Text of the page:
Most of my work, for example, involves using my Chartered Accountant qualification and my professional experience and training as a macro economist to forecast the cost base of complex organisations. I have found that humility and acknowledging the high level of uncertainty involved in these types of exercise (e.g. through scenario analysis) is important.
This brings me to my final point about the role of business advisors and accountants: communication. Sometimes price increases are inevitable and it is the role of accountants to transmit the sometimes tough messages about financial performance to management. Management’s role is, in turn, to communicate these messages to internal and external stakeholders, including clients.
Where do you think inflation is going to head?
In the short-term, inflation dynamics will be determined by developments primarily in the energy market. For our main scenario projections, we expect CPI to average around 9% this year, followed by around 6-7% next year. This assumes that energy prices broadly follow their future curves as determined by financial markets in July.
There is a high level of uncertainty about these projections due to mixed messaging about the flow of Russian natural gas to continental Europe during the autumn and winter months – with a drop in supply driving inflation even higher – as well as other technical reasons, including on how the Office for National Statistics will treat the autumn energy rebates to households in the inflation calculation, which could reduce the headline inflation rate, albeit temporarily.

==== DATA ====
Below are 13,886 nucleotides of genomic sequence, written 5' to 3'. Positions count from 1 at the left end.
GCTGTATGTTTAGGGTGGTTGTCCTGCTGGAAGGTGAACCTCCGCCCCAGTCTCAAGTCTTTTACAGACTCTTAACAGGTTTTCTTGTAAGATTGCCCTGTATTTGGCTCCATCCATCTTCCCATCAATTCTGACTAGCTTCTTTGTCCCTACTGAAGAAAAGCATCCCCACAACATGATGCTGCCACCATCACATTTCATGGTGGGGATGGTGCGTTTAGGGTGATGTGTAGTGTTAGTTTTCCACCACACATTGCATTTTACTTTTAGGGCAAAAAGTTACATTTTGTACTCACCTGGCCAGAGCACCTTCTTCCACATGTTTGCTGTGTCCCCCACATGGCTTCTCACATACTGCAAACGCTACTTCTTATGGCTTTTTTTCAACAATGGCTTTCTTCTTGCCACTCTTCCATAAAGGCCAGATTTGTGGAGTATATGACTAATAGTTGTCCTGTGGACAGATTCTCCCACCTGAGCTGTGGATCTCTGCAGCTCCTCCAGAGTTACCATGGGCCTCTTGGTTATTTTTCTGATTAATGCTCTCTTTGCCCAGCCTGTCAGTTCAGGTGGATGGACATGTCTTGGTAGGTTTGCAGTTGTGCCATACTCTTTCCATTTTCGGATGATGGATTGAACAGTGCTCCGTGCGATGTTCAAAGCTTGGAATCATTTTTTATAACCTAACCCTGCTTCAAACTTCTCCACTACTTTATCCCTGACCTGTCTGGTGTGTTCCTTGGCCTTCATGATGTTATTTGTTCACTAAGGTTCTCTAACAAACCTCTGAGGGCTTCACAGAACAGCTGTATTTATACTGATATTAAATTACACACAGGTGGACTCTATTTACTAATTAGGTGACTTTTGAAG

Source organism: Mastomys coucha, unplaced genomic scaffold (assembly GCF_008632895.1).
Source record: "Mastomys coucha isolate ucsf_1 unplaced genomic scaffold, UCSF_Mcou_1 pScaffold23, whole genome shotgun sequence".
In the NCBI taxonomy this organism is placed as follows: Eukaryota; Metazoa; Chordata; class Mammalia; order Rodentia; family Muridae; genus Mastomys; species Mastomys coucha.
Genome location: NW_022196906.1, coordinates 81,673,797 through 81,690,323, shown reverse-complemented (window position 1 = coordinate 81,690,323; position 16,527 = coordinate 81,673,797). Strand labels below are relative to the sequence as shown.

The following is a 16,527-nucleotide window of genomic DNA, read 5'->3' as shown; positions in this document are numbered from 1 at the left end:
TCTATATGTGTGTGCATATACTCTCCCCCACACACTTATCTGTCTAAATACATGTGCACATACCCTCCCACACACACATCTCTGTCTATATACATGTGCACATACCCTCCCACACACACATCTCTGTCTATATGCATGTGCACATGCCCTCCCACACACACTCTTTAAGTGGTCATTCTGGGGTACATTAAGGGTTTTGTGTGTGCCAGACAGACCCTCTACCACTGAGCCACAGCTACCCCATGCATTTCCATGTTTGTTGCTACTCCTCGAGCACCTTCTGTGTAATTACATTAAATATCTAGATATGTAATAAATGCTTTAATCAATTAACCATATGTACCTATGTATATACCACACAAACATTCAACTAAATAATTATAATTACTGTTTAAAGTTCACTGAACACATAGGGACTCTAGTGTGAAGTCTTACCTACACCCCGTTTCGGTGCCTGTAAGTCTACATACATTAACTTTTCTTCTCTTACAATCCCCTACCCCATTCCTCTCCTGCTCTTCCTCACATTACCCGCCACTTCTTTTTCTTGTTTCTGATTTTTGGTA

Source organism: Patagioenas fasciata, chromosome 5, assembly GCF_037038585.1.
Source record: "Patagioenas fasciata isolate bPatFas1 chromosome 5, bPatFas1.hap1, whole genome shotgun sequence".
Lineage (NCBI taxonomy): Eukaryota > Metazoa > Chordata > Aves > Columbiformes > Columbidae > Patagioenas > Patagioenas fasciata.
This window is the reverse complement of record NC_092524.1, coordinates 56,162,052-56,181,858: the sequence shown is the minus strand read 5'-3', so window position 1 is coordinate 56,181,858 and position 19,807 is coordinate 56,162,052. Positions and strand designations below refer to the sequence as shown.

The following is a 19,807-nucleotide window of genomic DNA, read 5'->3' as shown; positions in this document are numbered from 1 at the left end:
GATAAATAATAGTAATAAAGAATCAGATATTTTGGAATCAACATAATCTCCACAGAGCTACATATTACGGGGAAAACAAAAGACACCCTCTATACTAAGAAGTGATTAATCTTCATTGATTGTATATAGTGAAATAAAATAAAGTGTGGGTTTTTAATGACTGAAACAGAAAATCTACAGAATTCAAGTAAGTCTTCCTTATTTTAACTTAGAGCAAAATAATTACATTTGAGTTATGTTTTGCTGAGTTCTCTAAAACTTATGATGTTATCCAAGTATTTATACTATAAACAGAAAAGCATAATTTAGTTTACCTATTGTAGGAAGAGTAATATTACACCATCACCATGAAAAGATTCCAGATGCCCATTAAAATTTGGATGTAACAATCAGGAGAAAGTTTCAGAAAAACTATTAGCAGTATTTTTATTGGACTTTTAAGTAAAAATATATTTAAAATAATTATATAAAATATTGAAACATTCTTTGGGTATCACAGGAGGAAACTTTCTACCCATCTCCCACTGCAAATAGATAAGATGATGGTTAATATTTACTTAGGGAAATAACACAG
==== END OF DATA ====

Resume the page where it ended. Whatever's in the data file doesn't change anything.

But the more positive news is that the supply chain constraints seem to be abating. Businesses are hoarding less inventories compared with previous months, which means they feel more confident about supply chains responding to changes in demand. Surveys across most territories confirm this point.
Inflation will be a challenge for everyone
UK businesses have faced four main shocks in the past six years – Brexit, trade wars, the pandemic and now high inflation, which is likely to remain high in the next few quarters. The latter poses a challenge for businesses and accountants, with the latter responsible to communicate sometimes tough messages to management. In the UK, most of the shorter-term price dynamics will be driven by energy and food price developments and are likely to remain elevated for the next few quarters. The more encouraging news is that supply chain pressures seem to be abating and that there is limited evidence of an economy-wide wage-price spiral developing, at least for now.
For more on inflation watch the ICAEW graphic that takes 75 years of inflation into account.
Readers can also visit ICAEW’s Inflation hub for a closer look at the impact of inflation on people, businesses, accountancy and the wider economy.